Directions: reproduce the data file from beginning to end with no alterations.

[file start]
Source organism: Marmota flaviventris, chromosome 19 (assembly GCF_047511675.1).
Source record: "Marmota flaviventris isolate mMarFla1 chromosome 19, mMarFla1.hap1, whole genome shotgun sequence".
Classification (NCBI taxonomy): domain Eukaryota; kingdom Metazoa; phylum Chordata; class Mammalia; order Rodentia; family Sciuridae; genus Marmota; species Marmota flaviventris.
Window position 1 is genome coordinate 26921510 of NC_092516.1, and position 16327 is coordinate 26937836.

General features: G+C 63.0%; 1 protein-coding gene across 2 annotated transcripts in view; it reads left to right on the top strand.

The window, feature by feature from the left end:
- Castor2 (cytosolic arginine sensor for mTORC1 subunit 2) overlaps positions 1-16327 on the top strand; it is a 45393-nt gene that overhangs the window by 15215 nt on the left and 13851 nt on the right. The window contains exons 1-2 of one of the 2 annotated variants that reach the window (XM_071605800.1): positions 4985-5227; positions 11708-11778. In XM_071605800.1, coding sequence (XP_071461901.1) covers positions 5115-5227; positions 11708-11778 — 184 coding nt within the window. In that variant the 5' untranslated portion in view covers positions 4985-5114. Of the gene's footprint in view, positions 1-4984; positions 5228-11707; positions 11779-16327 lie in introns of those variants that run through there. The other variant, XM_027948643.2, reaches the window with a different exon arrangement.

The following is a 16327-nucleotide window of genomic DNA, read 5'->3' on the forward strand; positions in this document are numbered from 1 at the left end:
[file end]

Source organism: Marmota flaviventris, chromosome 19 (assembly GCF_047511675.1).
Source record: "Marmota flaviventris isolate mMarFla1 chromosome 19, mMarFla1.hap1, whole genome shotgun sequence".
Classification (NCBI taxonomy): domain Eukaryota; kingdom Metazoa; phylum Chordata; class Mammalia; order Rodentia; family Sciuridae; genus Marmota; species Marmota flaviventris.
Window position 1 is genome coordinate 26921510 of NC_092516.1, and position 16327 is coordinate 26937836.

General features: G+C 63.0%; 1 protein-coding gene across 2 annotated transcripts in view; it reads left to right on the top strand.

The window, feature by feature from the left end:
- Castor2 (cytosolic arginine sensor for mTORC1 subunit 2) overlaps positions 1-16327 on the top strand; it is a 45393-nt gene that overhangs the window by 15215 nt on the left and 13851 nt on the right. The window contains exons 1-2 of one of the 2 annotated variants that reach the window (XM_071605800.1): positions 4985-5227; positions 11708-11778. In XM_071605800.1, coding sequence (XP_071461901.1) covers positions 5115-5227; positions 11708-11778 — 184 coding nt within the window. In that variant the 5' untranslated portion in view covers positions 4985-5114. Of the gene's footprint in view, positions 1-4984; positions 5228-11707; positions 11779-16327 lie in introns of those variants that run through there. The other variant, XM_027948643.2, reaches the window with a different exon arrangement.

The following is a 16327-nucleotide window of genomic DNA, read 5'->3' on the forward strand; positions in this document are numbered from 1 at the left end: